Special Issue "Non-motor Functional Disability after Stroke"

A special issue of Life (ISSN 2075-1729). This special issue belongs to the section "Physiology and Pathology".

Deadline for manuscript submissions: closed (1 July 2022) | Viewed by 1105

Special Issue Editor

Prof. Dr. Yannick Béjot
E-Mail Website
Guest Editor
Dijon Stroke Registry, EA7460, University Hospital of Dijon, University of Burgundy, UFBC, 21000 Dijon, France
Interests: stroke; epidemiology; outcome; cognitive impairment
Special Issues, Collections and Topics in MDPI journals

Special Issue Information

Dear Colleagues,

The acute management of stroke has dramatically improved over the past few years, thus contributing to a reduction in case fatality. However, stroke remains a leading cause of handicap worldwide. Clinicians are confronted with stroke survivors who may present with a variety of disabilities, including fatigue, anxiety, depression, behavioral changes, or cognitive impairment, even when their global outcome was regarded as favorable. Although less visible than motor sequelae, these symptoms have a negative impact on patients’ quality of life. A better understanding of the epidemiology, contributing factors, and underlying mechanisms of these symptoms is needed so as to develop innovative dedicated preventive and therapeutic strategies.

This Special Issue aims to cover these different aspects of non-motor post-stroke disability. We invite researchers to contribute original and review articles based on observational or interventional clinical studies as well as experimental works, to enhance our understanding of non-motor functional disability after stroke.

Prof. Dr. Yannick Béjot
Guest Editor

Manuscript Submission Information

Manuscripts should be submitted online at www.mdpi.com by registering and logging in to this website. Once you are registered, click here to go to the submission form. Manuscripts can be submitted until the deadline. All submissions that pass pre-check are peer-reviewed. Accepted papers will be published continuously in the journal (as soon as accepted) and will be listed together on the special issue website. Research articles, review articles as well as short communications are invited. For planned papers, a title and short abstract (about 100 words) can be sent to the Editorial Office for announcement on this website.

Submitted manuscripts should not have been published previously, nor be under consideration for publication elsewhere (except conference proceedings papers). All manuscripts are thoroughly refereed through a single-blind peer-review process. A guide for authors and other relevant information for submission of manuscripts is available on the Instructions for Authors page. Life is an international peer-reviewed open access monthly journal published by MDPI.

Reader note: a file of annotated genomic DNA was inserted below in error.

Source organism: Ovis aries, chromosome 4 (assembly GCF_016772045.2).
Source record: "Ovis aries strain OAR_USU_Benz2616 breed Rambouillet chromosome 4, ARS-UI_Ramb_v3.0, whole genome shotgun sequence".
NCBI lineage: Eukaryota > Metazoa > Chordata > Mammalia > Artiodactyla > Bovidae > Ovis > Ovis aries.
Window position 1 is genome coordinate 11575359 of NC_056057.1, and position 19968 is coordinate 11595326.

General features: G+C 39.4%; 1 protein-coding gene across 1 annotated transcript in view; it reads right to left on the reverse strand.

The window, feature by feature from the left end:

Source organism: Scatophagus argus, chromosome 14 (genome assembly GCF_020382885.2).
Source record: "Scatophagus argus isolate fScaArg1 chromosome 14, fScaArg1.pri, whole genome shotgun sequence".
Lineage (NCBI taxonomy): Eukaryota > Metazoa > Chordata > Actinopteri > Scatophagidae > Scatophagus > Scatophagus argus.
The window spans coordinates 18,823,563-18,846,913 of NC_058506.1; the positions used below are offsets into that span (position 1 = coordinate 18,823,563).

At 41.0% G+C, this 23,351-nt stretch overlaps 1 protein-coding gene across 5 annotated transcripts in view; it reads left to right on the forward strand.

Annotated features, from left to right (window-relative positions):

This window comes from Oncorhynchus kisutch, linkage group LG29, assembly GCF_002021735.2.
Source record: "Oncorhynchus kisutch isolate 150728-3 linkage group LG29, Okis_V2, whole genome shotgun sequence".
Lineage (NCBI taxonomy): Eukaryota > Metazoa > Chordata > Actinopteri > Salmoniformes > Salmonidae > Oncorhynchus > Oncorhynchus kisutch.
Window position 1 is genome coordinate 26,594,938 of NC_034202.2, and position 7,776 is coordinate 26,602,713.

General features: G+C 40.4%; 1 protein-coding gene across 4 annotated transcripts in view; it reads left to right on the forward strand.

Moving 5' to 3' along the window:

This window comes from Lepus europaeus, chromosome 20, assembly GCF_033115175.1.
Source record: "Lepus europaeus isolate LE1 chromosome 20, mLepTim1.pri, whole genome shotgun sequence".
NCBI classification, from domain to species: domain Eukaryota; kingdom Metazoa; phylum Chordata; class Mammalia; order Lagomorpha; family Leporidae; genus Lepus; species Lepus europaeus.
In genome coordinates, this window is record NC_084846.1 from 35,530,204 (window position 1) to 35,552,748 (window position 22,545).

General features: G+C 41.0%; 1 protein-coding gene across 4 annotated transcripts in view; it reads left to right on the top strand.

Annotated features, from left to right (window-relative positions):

Please visit the Instructions for Authors page before submitting a manuscript. The Article Processing Charge (APC) for publication in this open access journal is 1800 CHF (Swiss Francs). Submitted papers should be well formatted and use good English. Authors may use MDPI's English editing service prior to publication or during author revisions.

Keywords

  • stroke
  • disability
  • outcome
  • fatigue
  • depression
  • cognitive impairment 
  • dementia

Published Papers (1 paper)

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Research

Article
Associations of Peak-Width Skeletonized Mean Diffusivity and Post-Stroke Cognition
Life 2022, 12(9), 1362; https://doi.org/10.3390/life12091362 - 31 Aug 2022
Viewed by 795
Abstract
Post-stroke cognitive impairment is common and can have major impact on life after stroke. Peak-width of Skeletonized Mean Diffusivity (PSMD) is a diffusion imaging marker of white matter microstructure and is also associated with cognition. Here, we examined associations between PSMD and post-stroke [...] Read more.
Post-stroke cognitive impairment is common and can have major impact on life after stroke. Peak-width of Skeletonized Mean Diffusivity (PSMD) is a diffusion imaging marker of white matter microstructure and is also associated with cognition. Here, we examined associations between PSMD and post-stroke global cognition in an ongoing study of mild ischemic stroke patients. We studied cross-sectional associations between PSMD and cognition at both 3-months (N = 229) and 1-year (N = 173) post-stroke, adjusted for premorbid IQ, sex, age, stroke severity and disability, as well as the association between baseline PSMD and 1-year cognition. At baseline, (mean age = 65.9 years (SD = 11.1); 34% female), lower Montreal Cognitive Assessment (MoCA) scores were associated with older age, lower premorbid IQ and higher stroke severity, but not with PSMD (βstandardized = −0.116, 95% CI −0.241, 0.009; p = 0.069). At 1-year, premorbid IQ, older age, higher stroke severity and higher PSMD (βstandardized = −0.301, 95% CI −0.434, −0.168; p < 0.001) were associated with lower MoCA. Higher baseline PSMD was associated with lower 1-year MoCA (βstandardized = −0.182, 95% CI −0.308, −0.056; p = 0.005). PSMD becomes more associated with global cognition at 1-year post-stroke, possibly once acute effects have settled. Additionally, PSMD in the subacute phase after a mild stroke could help predict long-term cognitive impairment. Full article
(This article belongs to the Special Issue Non-motor Functional Disability after Stroke)
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